Order of the Rising Sun bestowed upon UH Mānoa professor

University of Hawaiʻi at Mānoa
Dyan Kleckner, (808) 956-6099
Communications Specialist, UH Communications
Brent Suyama, (808) 956-9524
Associate Director, UH Communications
Posted: Jul 10, 2019

LINK TO VIDEO AND SOUND (details below): https://bit.ly/30wo55o 

WHAT:  Imperial Decoration Ceremony presentation of the Order of the Rising Sun, Gold Rays with Neck Ribbon, one of the highest awards for a non-Japanese citizen. 

WHO:  In honor of Bob Huey, University of Hawaiʻi at Mānoa Japanese literature professor

WHEN:  Wednesday, July 10, 2019

WHERE:  Consulate General of Japan, Honolulu facility in Nuʻuanu 


  • The Order of the Rising Sun is the third highest honor bestowed by the Japanese government and one of the highest awards for a non-citizen of Japan. 

  • Honolulu Consul General Koichi Ito presented the medal to Huey for his contribution to the development of Japanese studies in the United States and strengthening the friendly relationship and mutual understanding between Japan and the U.S.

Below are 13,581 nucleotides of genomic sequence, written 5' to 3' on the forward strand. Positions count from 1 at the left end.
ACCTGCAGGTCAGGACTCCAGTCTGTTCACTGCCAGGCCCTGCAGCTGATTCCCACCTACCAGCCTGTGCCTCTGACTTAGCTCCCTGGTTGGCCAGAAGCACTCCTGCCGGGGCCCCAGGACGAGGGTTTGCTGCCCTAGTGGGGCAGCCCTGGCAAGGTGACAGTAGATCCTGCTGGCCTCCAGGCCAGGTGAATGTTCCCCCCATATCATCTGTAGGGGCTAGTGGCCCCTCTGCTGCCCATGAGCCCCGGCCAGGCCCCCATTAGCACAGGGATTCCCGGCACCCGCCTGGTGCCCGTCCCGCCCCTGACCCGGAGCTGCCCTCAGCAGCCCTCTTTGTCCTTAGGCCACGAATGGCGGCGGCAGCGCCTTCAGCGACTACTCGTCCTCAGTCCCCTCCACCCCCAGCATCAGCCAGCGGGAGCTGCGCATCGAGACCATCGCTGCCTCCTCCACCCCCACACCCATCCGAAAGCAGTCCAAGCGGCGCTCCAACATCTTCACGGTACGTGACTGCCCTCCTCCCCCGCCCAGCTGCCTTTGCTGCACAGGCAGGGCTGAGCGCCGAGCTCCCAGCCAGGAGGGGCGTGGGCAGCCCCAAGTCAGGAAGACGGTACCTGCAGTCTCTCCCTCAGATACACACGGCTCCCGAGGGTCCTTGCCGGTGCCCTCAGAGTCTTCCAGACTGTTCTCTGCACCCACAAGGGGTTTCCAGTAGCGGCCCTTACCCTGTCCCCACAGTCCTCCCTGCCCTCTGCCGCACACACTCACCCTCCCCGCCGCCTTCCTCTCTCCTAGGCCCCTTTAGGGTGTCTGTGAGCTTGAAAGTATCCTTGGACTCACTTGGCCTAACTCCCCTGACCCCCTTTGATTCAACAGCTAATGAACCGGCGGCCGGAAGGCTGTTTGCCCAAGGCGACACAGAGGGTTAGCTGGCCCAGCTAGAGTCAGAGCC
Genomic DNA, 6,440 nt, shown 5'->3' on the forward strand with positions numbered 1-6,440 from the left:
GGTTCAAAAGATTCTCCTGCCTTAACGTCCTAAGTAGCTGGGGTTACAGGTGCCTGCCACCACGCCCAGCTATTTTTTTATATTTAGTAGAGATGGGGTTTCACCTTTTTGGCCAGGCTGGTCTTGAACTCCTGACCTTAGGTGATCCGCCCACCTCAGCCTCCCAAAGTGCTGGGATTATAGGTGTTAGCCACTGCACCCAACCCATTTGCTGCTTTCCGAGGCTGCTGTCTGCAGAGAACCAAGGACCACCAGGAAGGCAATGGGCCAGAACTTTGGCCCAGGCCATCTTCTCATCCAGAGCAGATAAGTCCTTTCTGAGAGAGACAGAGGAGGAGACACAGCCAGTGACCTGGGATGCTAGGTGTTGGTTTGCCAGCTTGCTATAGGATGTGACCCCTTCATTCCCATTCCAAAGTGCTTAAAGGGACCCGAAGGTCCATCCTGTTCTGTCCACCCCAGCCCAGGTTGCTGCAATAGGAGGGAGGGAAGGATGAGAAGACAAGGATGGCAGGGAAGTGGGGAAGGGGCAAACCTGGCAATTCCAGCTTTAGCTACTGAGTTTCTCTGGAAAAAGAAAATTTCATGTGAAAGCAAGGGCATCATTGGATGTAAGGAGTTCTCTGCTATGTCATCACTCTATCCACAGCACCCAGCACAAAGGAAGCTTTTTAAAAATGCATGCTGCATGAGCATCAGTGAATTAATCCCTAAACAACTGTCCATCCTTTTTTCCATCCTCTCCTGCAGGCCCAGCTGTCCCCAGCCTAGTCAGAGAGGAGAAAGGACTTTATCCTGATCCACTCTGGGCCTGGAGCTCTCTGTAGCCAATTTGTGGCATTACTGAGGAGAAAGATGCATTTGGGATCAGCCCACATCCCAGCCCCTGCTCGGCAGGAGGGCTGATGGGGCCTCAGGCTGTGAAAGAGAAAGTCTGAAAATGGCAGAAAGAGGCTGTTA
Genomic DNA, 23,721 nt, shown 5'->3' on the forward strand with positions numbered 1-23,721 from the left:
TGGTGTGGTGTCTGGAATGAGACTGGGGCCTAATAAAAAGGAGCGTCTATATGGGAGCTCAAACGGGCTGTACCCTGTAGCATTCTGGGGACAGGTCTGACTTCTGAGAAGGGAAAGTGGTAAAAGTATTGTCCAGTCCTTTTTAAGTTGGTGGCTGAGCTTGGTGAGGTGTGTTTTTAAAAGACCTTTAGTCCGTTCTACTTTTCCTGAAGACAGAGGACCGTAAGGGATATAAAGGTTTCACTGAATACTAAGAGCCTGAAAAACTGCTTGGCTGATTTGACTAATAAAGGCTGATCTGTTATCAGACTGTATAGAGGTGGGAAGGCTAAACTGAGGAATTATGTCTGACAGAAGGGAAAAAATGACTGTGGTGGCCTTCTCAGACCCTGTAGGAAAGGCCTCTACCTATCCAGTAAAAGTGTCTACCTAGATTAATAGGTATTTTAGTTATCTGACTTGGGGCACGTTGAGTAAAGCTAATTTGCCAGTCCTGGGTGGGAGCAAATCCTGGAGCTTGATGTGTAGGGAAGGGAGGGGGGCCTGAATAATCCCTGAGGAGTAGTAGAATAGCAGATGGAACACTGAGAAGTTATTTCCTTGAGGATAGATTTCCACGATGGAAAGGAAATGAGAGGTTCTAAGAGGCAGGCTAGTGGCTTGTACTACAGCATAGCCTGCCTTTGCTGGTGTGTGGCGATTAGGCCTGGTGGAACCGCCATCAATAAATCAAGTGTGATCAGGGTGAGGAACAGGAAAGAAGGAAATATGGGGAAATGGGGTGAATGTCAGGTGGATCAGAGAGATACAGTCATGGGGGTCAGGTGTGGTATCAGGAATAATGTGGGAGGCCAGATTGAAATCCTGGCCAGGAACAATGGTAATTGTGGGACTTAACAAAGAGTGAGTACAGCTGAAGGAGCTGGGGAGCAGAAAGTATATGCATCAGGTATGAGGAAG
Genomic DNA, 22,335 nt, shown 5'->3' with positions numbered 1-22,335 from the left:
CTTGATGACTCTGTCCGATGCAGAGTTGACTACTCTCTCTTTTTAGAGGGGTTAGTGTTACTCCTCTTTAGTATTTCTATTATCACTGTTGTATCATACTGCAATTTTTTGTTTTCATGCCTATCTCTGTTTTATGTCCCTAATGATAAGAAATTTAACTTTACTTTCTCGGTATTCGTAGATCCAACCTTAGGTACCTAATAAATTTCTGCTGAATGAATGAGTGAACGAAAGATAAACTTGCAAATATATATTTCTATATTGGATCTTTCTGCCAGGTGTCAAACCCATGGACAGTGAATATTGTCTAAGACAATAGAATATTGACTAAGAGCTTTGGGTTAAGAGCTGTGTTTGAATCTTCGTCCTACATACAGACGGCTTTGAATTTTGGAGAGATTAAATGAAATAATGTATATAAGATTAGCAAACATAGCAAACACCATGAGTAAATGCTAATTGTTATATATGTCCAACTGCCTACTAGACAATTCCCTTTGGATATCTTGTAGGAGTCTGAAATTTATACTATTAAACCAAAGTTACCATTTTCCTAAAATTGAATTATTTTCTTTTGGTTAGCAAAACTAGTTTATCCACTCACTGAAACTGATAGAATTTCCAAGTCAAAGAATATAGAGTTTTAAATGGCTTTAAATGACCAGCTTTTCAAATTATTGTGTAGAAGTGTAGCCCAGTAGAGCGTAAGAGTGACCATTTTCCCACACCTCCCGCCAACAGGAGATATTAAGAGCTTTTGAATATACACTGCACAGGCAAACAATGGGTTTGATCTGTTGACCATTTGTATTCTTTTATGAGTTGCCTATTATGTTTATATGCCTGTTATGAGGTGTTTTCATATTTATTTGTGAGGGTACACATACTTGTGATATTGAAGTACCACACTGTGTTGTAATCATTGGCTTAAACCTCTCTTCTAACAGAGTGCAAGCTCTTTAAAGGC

• Huey’s research areas include classical and medieval Japanese poetry, Japanese culture in the Ryukyu Kingdom and Okinawan studies.

  • In addition to his efforts as an educator, Huey has been a member of the University of Ryukyu’s Management Council over the last decade.

  • Huey joins a handful of UH Mānoa faculty who have received the Order of the Rising Sun.


BROLL: (1 minute 25 seconds)

0:00-0:49, 6 clips: shots of ceremony

0:49-1:25, 7 clips: group shots, after the ceremony


Bob Huey, UH Mānoa Japanese literature professor and Order of the Rising Sun, Gold Rays with Neck Ribbon recipient (:13) 

“It was really moving to realize how many people make up a career not just the person who does it, but the team that works with them. So to me, this award honors that whole group.” 

“I was happy to be able to share this with our graduate students because I want them to understand at an early stage in their career the value of moving outside the university and into the community.”(:10)


Gay Satsuma, UH Mānoa associate director of the Center for Japanese Studies (:22) 

“It recognizes his accomplishments, his contributions in publications, in teaching, in really building the infrastructure necessary for us to have a world-class Japanese studies program at the University of Hawaiʻi.”